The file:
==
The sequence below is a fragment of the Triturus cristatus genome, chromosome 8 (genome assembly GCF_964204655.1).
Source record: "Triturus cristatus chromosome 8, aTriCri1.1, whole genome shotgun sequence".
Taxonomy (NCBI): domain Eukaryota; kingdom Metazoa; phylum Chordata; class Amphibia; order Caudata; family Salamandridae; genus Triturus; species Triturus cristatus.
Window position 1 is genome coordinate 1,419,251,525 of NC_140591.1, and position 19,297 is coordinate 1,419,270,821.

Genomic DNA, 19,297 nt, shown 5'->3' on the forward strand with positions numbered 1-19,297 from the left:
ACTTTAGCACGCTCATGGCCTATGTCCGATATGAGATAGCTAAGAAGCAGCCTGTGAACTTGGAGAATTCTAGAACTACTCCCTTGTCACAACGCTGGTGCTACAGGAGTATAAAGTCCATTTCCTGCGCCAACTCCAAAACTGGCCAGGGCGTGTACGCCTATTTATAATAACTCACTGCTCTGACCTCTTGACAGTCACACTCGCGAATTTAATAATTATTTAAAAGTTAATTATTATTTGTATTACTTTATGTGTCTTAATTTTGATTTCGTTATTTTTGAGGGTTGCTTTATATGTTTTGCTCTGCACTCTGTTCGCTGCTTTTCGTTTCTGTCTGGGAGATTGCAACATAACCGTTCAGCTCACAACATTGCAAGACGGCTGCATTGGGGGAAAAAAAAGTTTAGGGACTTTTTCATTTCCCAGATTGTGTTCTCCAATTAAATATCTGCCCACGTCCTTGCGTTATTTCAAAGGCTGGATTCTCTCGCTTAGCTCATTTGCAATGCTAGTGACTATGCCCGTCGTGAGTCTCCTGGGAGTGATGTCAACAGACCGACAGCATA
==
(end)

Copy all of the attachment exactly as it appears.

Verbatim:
The sequence below is a fragment of the Triturus cristatus genome, chromosome 8 (genome assembly GCF_964204655.1).
Source record: "Triturus cristatus chromosome 8, aTriCri1.1, whole genome shotgun sequence".
Taxonomy (NCBI): domain Eukaryota; kingdom Metazoa; phylum Chordata; class Amphibia; order Caudata; family Salamandridae; genus Triturus; species Triturus cristatus.
Window position 1 is genome coordinate 1,419,251,525 of NC_140591.1, and position 19,297 is coordinate 1,419,270,821.

Genomic DNA, 19,297 nt, shown 5'->3' on the forward strand with positions numbered 1-19,297 from the left:
ACTTTAGCACGCTCATGGCCTATGTCCGATATGAGATAGCTAAGAAGCAGCCTGTGAACTTGGAGAATTCTAGAACTACTCCCTTGTCACAACGCTGGTGCTACAGGAGTATAAAGTCCATTTCCTGCGCCAACTCCAAAACTGGCCAGGGCGTGTACGCCTATTTATAATAACTCACTGCTCTGACCTCTTGACAGTCACACTCGCGAATTTAATAATTATTTAAAAGTTAATTATTATTTGTATTACTTTATGTGTCTTAATTTTGATTTCGTTATTTTTGAGGGTTGCTTTATATGTTTTGCTCTGCACTCTGTTCGCTGCTTTTCGTTTCTGTCTGGGAGATTGCAACATAACCGTTCAGCTCACAACATTGCAAGACGGCTGCATTGGGGGAAAAAAAAGTTTAGGGACTTTTTCATTTCCCAGATTGTGTTCTCCAATTAAATATCTGCCCACGTCCTTGCGTTATTTCAAAGGCTGGATTCTCTCGCTTAGCTCATTTGCAATGCTAGTGACTATGCCCGTCGTGAGTCTCCTGGGAGTGATGTCAACAGACCGACAGCATA